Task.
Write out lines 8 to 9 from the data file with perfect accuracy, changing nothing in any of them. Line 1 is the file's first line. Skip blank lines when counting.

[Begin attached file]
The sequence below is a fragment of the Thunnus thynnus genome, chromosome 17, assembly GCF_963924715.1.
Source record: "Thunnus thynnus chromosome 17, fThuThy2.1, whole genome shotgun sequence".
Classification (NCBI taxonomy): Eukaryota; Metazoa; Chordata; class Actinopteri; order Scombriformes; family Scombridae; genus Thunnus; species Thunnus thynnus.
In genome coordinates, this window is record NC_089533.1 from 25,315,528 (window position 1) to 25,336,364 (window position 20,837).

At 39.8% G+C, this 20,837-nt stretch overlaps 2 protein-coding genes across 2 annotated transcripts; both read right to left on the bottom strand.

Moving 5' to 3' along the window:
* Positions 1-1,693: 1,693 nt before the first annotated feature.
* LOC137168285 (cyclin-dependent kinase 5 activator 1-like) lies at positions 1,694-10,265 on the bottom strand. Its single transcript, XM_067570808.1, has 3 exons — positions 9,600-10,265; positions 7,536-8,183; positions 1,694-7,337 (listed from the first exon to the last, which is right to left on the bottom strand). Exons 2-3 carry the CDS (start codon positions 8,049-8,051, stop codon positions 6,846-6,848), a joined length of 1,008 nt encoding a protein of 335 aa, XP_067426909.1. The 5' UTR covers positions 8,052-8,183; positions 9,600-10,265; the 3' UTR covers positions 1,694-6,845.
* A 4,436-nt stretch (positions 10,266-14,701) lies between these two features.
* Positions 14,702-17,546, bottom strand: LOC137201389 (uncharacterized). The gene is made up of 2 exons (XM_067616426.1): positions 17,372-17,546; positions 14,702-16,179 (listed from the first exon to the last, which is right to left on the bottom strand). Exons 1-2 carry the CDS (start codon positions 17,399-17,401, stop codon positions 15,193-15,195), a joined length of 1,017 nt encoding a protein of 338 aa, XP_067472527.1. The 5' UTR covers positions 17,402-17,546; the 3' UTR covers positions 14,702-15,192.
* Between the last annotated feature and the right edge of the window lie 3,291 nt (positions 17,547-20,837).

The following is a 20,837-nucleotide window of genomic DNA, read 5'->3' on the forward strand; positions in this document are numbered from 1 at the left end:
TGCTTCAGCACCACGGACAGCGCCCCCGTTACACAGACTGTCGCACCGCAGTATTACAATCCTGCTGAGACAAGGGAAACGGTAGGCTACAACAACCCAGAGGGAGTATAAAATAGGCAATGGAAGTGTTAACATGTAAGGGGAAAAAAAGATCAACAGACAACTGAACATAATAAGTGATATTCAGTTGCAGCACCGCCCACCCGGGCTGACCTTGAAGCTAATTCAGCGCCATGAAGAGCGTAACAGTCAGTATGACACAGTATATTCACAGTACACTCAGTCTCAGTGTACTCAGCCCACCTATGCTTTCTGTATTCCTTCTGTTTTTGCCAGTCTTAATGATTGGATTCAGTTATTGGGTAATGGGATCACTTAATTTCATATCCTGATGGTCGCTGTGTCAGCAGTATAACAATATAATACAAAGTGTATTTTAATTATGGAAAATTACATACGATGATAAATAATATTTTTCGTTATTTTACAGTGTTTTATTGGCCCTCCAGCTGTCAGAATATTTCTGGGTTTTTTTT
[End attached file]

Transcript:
* LOC137168285 (cyclin-dependent kinase 5 activator 1-like) lies at positions 1,694-10,265 on the bottom strand. Its single transcript, XM_067570808.1, has 3 exons — positions 9,600-10,265; positions 7,536-8,183; positions 1,694-7,337 (listed from the first exon to the last, which is right to left on the bottom strand). Exons 2-3 carry the CDS (start codon positions 8,049-8,051, stop codon positions 6,846-6,848), a joined length of 1,008 nt encoding a protein of 335 aa, XP_067426909.1. The 5' UTR covers positions 8,052-8,183; positions 9,600-10,265; the 3' UTR covers positions 1,694-6,845.
* A 4,436-nt stretch (positions 10,266-14,701) lies between these two features.